7. You can use multiples of the same coupon in the same transaction, depending on what the coupon says.  Most coupons will either have a limit of the like coupons you can use in a transaction, or no limit at all.  Most Procter & Gamble product coupons typically say “Limit 1 coupon per purchase and 4 like coupons per transaction.”  Per purchase and per transaction are two completely different things.  “Limit one per purchase” means one coupon can be used on that one item.  “Limit four per transaction” means up to 4 of the same coupon can be used in the same shopping trip on 4 units of the product listed on the coupon. Clear as mud? Let me know if you need some more help understanding this.
5 easy steps to begin couponing:
  1. Find the best place for you to purchase newspapers or coupons and hold on to them until they expire.  Not all of the same coupons are distributed throughout the US, so they vary extremely by region.  You can pick up coupons locally through buying the Sunday paper, or seeing if any neighbors or friends would be willing to let you use them if they do not.  You can also get coupons through picking them up in the grocery store (these are called blinkies, tearpads, or peelies), magazines, brochures, clipping services, eBay, and through trading on deal forums.  I recommend looking for a preview of the coupons that will be in Sunday’s paper so you can know how many you want/need to buy.  More experienced couponers buy multiple papers so they won’t need to use a clipping service or have to trade with someone online.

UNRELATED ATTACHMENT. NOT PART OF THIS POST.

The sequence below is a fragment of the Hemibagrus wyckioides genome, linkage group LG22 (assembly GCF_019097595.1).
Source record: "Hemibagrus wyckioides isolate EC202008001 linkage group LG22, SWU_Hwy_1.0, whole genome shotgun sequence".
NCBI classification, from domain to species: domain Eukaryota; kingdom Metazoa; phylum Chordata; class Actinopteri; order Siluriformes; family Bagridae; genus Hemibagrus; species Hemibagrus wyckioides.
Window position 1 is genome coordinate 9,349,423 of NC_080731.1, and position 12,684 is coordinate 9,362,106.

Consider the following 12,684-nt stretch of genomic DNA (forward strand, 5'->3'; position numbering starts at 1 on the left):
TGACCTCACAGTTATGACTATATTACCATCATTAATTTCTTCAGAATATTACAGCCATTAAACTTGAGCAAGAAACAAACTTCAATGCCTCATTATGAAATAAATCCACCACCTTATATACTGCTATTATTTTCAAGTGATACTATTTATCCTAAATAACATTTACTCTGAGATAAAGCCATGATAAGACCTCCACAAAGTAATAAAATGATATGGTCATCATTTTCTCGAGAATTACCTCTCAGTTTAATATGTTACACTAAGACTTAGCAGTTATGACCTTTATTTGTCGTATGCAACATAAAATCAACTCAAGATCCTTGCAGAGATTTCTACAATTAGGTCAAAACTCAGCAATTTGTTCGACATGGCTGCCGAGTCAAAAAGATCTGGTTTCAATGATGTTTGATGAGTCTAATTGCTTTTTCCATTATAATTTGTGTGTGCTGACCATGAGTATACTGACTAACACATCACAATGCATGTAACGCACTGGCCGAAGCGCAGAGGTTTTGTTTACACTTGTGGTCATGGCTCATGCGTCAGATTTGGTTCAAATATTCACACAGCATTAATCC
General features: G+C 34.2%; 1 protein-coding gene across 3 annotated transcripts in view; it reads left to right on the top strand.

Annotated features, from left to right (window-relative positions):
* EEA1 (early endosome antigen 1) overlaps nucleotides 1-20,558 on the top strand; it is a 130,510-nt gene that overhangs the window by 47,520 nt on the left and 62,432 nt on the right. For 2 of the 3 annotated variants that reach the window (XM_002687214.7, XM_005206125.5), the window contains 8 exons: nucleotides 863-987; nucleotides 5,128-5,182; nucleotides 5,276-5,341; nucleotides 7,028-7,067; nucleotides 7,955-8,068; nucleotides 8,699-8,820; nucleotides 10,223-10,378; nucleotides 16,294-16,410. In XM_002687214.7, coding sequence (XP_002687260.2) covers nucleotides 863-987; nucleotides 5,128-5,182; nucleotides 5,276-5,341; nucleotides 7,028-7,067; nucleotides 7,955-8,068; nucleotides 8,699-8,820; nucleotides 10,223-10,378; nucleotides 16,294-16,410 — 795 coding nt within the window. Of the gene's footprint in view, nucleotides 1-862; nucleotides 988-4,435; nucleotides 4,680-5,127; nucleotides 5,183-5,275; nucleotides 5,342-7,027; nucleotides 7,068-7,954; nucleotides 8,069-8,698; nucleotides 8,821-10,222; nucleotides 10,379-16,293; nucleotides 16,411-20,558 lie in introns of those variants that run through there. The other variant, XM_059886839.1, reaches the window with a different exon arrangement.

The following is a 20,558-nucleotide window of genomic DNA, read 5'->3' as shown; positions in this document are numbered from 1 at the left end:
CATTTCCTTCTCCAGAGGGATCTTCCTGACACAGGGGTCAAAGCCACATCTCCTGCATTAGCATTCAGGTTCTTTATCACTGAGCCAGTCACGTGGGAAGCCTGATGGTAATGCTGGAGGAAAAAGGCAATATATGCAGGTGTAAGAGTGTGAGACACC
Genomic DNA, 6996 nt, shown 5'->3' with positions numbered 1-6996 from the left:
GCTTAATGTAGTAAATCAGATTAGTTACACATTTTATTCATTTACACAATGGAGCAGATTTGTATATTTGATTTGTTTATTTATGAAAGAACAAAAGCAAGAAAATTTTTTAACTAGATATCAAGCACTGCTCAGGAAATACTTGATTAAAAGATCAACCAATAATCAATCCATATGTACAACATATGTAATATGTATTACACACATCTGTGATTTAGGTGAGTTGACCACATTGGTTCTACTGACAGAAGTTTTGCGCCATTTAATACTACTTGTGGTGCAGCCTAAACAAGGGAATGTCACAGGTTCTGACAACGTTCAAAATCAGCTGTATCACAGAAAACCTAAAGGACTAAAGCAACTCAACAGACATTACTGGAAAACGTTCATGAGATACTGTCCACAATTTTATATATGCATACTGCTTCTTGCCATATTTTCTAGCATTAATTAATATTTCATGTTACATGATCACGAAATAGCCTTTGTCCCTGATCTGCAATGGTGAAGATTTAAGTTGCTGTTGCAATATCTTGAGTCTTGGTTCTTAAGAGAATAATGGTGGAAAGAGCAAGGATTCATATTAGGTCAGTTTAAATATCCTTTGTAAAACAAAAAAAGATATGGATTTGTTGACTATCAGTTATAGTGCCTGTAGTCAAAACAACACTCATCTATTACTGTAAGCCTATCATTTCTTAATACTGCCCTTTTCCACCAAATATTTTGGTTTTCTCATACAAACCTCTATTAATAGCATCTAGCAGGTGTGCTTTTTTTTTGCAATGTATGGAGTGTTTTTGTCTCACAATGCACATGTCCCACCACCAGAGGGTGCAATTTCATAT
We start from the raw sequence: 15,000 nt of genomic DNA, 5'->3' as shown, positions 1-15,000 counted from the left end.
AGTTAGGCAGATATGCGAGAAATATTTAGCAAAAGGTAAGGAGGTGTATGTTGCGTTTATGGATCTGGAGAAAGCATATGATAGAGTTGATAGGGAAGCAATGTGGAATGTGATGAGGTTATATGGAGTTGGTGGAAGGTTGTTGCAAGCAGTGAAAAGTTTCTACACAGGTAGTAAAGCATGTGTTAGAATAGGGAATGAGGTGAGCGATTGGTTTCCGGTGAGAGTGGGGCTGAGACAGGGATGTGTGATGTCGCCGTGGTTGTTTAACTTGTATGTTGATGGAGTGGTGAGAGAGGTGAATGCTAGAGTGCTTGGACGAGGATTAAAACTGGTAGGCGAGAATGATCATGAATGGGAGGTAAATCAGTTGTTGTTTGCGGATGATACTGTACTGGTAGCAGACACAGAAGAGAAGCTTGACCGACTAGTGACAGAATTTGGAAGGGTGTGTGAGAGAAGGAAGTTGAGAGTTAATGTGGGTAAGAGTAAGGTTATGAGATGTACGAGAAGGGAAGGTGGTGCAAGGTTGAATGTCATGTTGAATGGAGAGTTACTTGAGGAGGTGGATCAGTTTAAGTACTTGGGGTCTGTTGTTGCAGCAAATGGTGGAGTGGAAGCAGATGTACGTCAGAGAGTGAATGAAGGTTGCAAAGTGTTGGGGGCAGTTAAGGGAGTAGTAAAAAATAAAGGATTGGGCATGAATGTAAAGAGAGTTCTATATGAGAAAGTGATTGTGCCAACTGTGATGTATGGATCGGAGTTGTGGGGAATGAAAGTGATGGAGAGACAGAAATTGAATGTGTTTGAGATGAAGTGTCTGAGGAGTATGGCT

2. Organizing your coupons is no easy task.  There are many ways to sort and organize them.  I personally use a binder system with dividers, but other couponers I know use a file box, compact file folder, or plastic baggies to hold their coupons.  You can sort them by item type, store aisle, or what insert or source they came from.